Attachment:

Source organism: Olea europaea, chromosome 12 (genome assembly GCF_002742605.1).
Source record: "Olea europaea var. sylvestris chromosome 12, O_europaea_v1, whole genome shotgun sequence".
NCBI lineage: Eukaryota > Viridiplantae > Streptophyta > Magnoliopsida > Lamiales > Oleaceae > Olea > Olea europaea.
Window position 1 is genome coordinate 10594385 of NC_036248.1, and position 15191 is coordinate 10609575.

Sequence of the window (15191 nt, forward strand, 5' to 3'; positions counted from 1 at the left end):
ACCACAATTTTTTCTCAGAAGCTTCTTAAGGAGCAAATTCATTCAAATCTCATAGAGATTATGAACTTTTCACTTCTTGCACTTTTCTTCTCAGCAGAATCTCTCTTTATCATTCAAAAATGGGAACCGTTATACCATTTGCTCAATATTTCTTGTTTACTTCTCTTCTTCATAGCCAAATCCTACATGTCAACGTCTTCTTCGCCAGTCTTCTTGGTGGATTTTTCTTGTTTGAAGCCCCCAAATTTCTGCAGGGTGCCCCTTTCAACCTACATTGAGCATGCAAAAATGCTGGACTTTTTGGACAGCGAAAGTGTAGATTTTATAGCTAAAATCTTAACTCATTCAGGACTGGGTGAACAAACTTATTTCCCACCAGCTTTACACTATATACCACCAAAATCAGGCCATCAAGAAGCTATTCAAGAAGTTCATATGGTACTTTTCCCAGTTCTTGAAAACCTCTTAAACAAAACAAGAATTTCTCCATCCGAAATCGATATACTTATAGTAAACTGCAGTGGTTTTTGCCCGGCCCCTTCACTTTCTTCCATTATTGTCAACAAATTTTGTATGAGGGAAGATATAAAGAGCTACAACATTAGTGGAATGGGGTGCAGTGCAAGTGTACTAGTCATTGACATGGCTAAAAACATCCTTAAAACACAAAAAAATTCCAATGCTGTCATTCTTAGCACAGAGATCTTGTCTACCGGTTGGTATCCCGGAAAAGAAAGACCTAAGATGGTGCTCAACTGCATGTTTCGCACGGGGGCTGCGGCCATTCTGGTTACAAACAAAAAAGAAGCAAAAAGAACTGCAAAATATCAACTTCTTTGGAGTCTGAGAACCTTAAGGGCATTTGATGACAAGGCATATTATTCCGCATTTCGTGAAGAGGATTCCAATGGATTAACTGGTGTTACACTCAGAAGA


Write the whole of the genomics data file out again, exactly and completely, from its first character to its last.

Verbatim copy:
Source organism: Olea europaea, chromosome 12 (genome assembly GCF_002742605.1).
Source record: "Olea europaea var. sylvestris chromosome 12, O_europaea_v1, whole genome shotgun sequence".
NCBI lineage: Eukaryota > Viridiplantae > Streptophyta > Magnoliopsida > Lamiales > Oleaceae > Olea > Olea europaea.
Window position 1 is genome coordinate 10594385 of NC_036248.1, and position 15191 is coordinate 10609575.

Sequence of the window (15191 nt, forward strand, 5' to 3'; positions counted from 1 at the left end):
ACCACAATTTTTTCTCAGAAGCTTCTTAAGGAGCAAATTCATTCAAATCTCATAGAGATTATGAACTTTTCACTTCTTGCACTTTTCTTCTCAGCAGAATCTCTCTTTATCATTCAAAAATGGGAACCGTTATACCATTTGCTCAATATTTCTTGTTTACTTCTCTTCTTCATAGCCAAATCCTACATGTCAACGTCTTCTTCGCCAGTCTTCTTGGTGGATTTTTCTTGTTTGAAGCCCCCAAATTTCTGCAGGGTGCCCCTTTCAACCTACATTGAGCATGCAAAAATGCTGGACTTTTTGGACAGCGAAAGTGTAGATTTTATAGCTAAAATCTTAACTCATTCAGGACTGGGTGAACAAACTTATTTCCCACCAGCTTTACACTATATACCACCAAAATCAGGCCATCAAGAAGCTATTCAAGAAGTTCATATGGTACTTTTCCCAGTTCTTGAAAACCTCTTAAACAAAACAAGAATTTCTCCATCCGAAATCGATATACTTATAGTAAACTGCAGTGGTTTTTGCCCGGCCCCTTCACTTTCTTCCATTATTGTCAACAAATTTTGTATGAGGGAAGATATAAAGAGCTACAACATTAGTGGAATGGGGTGCAGTGCAAGTGTACTAGTCATTGACATGGCTAAAAACATCCTTAAAACACAAAAAAATTCCAATGCTGTCATTCTTAGCACAGAGATCTTGTCTACCGGTTGGTATCCCGGAAAAGAAAGACCTAAGATGGTGCTCAACTGCATGTTTCGCACGGGGGCTGCGGCCATTCTGGTTACAAACAAAAAAGAAGCAAAAAGAACTGCAAAATATCAACTTCTTTGGAGTCTGAGAACCTTAAGGGCATTTGATGACAAGGCATATTATTCCGCATTTCGTGAAGAGGATTCCAATGGATTAACTGGTGTTACACTCAGAAGA